Europe may be through the worst of its recession, the latest data suggests. But the fallout from the credit crisis is likely to linger for years, poisoning politics and policymaking in the EU.
Mountains of debt incurred through government spending on economic recovery threaten to push up borrowing costs, while high unemployment may hinder the further opening of markets. The addition of new members to the 27-nation EU could be slowed.
“The next 10 years will be much more difficult for Europe than the last 10,” said Thomas Mayer, an economist at Deutsche Bank who has followed European affairs since the mid-1980s.
The EU can point to some major successes in the crisis. When the euro was launched 10 years ago, economists thought the single currency might not survive its first big recession, as weak countries found the pain of being locked into one exchange rate unbearable.
Those fears have not materialized, and without the euro, Europe might have sunk into a cycle of competitive currency devaluations that would have worsened the global crisis.
The crisis has probably enhanced the EU’s reputation as a safe port in a storm. Iceland, which traditionally spurned the idea of EU membership, is now moving toward joining.
The European Central Bank (ECB) is also proving a winner in the crisis. Although board members from individual countries have inevitably differed on policy, the bank seems to be steering a middle course on interest rates and money market liquidity that is broadly acceptable to the range of national interests.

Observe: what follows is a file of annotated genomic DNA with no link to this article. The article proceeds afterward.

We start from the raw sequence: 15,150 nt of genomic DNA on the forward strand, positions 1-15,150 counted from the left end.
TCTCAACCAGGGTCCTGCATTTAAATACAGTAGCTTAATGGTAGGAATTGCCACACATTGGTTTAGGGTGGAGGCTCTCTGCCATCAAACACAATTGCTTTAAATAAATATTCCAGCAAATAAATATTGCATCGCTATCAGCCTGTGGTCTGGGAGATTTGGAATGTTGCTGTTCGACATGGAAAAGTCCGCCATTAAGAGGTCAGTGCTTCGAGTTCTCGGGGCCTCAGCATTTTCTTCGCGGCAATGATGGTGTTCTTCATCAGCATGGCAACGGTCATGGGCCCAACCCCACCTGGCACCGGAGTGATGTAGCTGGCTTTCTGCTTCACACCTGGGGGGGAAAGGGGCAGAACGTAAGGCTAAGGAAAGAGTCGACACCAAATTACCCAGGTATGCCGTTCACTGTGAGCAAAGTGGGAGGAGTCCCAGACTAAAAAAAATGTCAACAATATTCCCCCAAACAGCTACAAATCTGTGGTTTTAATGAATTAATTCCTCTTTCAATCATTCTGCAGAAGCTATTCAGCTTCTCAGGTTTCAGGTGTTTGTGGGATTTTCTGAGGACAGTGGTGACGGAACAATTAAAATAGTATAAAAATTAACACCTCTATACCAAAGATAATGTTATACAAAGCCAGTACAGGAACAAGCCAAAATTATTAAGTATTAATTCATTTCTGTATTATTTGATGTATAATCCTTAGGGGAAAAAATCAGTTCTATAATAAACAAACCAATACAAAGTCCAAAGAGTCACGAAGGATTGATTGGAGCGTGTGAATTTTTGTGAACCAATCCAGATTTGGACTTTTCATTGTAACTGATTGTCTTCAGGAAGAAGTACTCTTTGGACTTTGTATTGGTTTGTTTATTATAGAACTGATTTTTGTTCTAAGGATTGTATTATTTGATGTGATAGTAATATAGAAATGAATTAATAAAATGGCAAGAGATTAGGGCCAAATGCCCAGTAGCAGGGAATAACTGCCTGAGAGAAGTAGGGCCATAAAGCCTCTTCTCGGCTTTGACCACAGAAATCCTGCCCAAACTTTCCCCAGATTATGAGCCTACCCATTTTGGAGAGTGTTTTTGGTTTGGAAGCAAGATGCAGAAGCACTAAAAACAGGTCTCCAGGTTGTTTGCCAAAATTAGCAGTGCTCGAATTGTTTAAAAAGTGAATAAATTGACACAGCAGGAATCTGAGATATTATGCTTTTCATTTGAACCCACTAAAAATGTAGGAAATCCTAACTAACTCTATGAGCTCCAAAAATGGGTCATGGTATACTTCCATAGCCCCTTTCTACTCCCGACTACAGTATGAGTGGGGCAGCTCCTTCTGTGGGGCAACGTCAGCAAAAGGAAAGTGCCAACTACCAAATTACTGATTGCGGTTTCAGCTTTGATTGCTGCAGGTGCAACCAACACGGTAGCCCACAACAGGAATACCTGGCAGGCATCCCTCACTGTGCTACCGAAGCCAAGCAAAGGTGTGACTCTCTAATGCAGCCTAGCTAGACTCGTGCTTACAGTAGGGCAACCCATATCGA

But fiscal policy is more of a problem. ECB chief Jean-Claude Trichet noted this month that the collective public deficit of the euro zone was set to more than triple to 6.5 percent of GDP by the end of this year from 1.9 percent last year; the ratio of debt to GDP would hit 80 percent.
That prospect is putting tremendous pressure on the commitment of EU members to the deficit control rules of the bloc’s Stability and Growth Pact, which says budget deficits should not be higher than 3 percent.
Even in better times, EU members squabbled over the pact. It may now be very difficult for fiscally conservative members such as Germany to persuade other countries to restore fiscal discipline for years to come, even as economies recover.
“It could be a dirtier battle this time round,” said Jon Levy, a New York-based analyst for Eurasia, a consultancy.
The battle may already be starting. German Deputy Finance Minister Joerg Asmussen said this month that he opposed an idea raised by French Economy Minister Christine Lagarde, who hinted that deficits arising from economic stimulus packages might be excluded from the stability pact.
The crisis has also shattered the region’s belief in a major attraction of EU membership: the idea that debt default was inconceivable for most of the region, and that all nations could use their membership to borrow money at effectively the same price as the bloc’s strongest members.
Finland’s 10-year government bond yield, for example, was for years level with or even slightly below the yield on German Bunds. But it shot up to nearly 90 basis points over Bunds in January this year, and is still 42 basis points over.
Bond markets will never again believe membership of the euro zone is enough protection in itself to merit financing the likes of Ireland or Greece at similar rates to Germany, and the cost of funding could become prohibitive for some EU countries that remain outside the euro zone, Levy said.